But the spry teenager wasn't busy loading up on races and tougher workouts to fuel his progress -- he was peeling those items off the schedule instead.
"Just less racing and less hard-speed workouts," he explained. "The 800 is a pretty tough event as it is… it takes a lot out of you. Once I started doing a little less of all the hard stuff, my legs felt great on race day. That's been the biggest difference."
For Nye, another year of strength, another season of experience, and even more opportunity to race has helped the likable giant to further spread his wings in evolving as a mega-talent.
Despite posting the nation-leading time at 1600 meters early this season, then ripping an impressive mile win at the Simplot Games in mid-February, the rest of the nation refused to take notice of Nye's performances, largely because the national leader lists only rank the raw performance times, not taking into account performances occurring at altitude.
With oxygen-depleted air at higher elevations -- as commonly found in Utah and the adjoining Rocky Mountain states -- aerobic-based events such as the distances are at a distinct disadvantage. Over the years, a myriad of altitude-conversion tables have been devised, with some of the more recent ones seemingly missing the mark on the time adjustments as compared to those compiled by earlier research. In any case, Nye's 4:12.39 performance at Simplot was worth something in the vicinity of 4:08-low at sea level elevations coming in.
So while Nye's 4:08.67 winning time caught most off guard in being nearly a five-second lifetime improvement from his personal best, the conversion tables certainly foretold it.
The only questions remaining were how the BYU-signed talent would handle facing the "big" names on a national stage and if his imposing frame would find enough liberal space with which to operate on the Armory's 200-meter oval.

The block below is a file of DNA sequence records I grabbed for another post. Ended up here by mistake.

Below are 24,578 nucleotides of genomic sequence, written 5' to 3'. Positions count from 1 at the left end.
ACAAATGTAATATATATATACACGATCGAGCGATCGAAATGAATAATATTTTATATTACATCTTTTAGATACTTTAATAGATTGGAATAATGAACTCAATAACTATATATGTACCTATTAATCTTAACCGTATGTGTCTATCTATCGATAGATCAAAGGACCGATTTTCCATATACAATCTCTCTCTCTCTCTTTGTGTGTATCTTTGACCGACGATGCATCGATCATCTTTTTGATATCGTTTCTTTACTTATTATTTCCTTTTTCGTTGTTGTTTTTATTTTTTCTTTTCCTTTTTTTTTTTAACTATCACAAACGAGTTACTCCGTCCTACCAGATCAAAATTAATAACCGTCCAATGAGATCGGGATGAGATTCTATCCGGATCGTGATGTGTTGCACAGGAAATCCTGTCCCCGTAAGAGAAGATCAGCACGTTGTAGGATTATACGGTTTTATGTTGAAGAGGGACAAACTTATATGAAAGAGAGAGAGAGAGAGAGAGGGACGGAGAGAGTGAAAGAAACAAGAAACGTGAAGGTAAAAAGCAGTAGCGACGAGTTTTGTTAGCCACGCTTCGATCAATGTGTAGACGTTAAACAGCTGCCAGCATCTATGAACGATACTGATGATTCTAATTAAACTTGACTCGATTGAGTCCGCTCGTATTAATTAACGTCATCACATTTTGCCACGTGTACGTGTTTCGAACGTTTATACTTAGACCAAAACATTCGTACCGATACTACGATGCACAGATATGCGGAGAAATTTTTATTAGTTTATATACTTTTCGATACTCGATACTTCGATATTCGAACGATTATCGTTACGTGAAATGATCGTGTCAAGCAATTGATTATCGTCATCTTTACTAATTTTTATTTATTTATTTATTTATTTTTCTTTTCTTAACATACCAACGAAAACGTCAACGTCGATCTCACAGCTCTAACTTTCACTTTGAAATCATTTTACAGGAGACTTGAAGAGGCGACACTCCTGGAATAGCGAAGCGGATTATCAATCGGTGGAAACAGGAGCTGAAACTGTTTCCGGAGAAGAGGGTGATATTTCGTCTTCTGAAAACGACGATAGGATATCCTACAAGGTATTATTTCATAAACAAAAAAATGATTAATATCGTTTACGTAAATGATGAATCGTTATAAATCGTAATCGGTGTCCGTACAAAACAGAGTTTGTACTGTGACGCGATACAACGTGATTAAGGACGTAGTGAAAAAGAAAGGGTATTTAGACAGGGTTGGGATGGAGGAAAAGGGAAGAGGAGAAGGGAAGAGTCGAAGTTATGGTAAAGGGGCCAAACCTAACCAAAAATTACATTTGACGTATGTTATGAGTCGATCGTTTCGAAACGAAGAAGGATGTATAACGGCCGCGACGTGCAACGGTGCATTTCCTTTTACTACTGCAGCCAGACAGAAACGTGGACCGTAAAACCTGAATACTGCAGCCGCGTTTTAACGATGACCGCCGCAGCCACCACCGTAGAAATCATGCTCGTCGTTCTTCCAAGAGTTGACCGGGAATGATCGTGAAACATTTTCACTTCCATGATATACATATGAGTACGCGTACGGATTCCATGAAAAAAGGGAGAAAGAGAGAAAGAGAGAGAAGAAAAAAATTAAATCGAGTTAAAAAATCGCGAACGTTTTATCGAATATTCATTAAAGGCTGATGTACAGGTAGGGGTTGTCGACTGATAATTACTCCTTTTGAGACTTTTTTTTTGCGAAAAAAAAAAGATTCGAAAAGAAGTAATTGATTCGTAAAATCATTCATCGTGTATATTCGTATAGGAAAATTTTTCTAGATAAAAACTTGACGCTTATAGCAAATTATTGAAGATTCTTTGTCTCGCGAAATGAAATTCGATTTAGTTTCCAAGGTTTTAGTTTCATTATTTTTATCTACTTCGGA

But once the early pace went out conservative -- with the leaders coming across at 2:06-low through the half mile -- the patient and obviously poised Nye was licking his chops despite stalking all others from the very back of the pack.
With two laps to go, the Davis star began making passes, ultimately slotting into a top-four position as the last lap took flight. Soon, Nye's strength became the difference, powering into an aggressive rhythm as he began quickly shearing away the deficit.
According to a member of the ESPNHS staff, Davis coach Corbin Talley watched from the backstretch railing and blurted out, "My guy's going to win!" as the gathered pro-Cheserek crowd nearby looked at him in amused disbelief.
But seconds later, Nye indeed powered off the final curve to swallow up a withering Cheserek -- who was wrapping up his fourth event in 43 hours and his second (including the two-mile) within a 75-minute span.
"I knew about Jacob (Burcham of West Virginia)," said Cheserek, who then conceded, "I did not know anything about the big guy. He surprised me."
Although "The Big Guy" shared a sense of partial surprise with the final outcome, it paled in comparison to the shock such notions of an upset would have raised earlier in his career. Nye had faced Cheserek only once before, and that was in cross-country at the Nike Cross Nationals championship in 2010.
"We were in the same race, but I never really even saw him back then," Nye admitted. "He was that far ahead of me."
Since then -- thanks to plenty of exciting action in recent hours -- Nye and Malone are no longer trailers on the national scene. They are the new leaders.
Are we ready for outdoors, everyone?